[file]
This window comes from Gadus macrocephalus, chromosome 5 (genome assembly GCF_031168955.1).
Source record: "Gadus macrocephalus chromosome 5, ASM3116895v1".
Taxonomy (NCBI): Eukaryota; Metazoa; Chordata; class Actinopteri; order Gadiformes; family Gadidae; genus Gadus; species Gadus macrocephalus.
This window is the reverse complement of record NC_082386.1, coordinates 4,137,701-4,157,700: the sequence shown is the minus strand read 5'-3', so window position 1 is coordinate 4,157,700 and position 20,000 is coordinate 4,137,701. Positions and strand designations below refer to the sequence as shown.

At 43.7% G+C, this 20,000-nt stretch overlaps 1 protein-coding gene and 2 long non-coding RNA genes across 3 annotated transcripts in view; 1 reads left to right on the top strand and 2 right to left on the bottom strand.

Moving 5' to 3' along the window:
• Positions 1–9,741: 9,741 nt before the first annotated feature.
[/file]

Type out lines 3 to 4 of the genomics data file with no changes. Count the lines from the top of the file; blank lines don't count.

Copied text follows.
Taxonomy (NCBI): Eukaryota; Metazoa; Chordata; class Actinopteri; order Gadiformes; family Gadidae; genus Gadus; species Gadus macrocephalus.
This window is the reverse complement of record NC_082386.1, coordinates 4,137,701-4,157,700: the sequence shown is the minus strand read 5'-3', so window position 1 is coordinate 4,157,700 and position 20,000 is coordinate 4,137,701. Positions and strand designations below refer to the sequence as shown.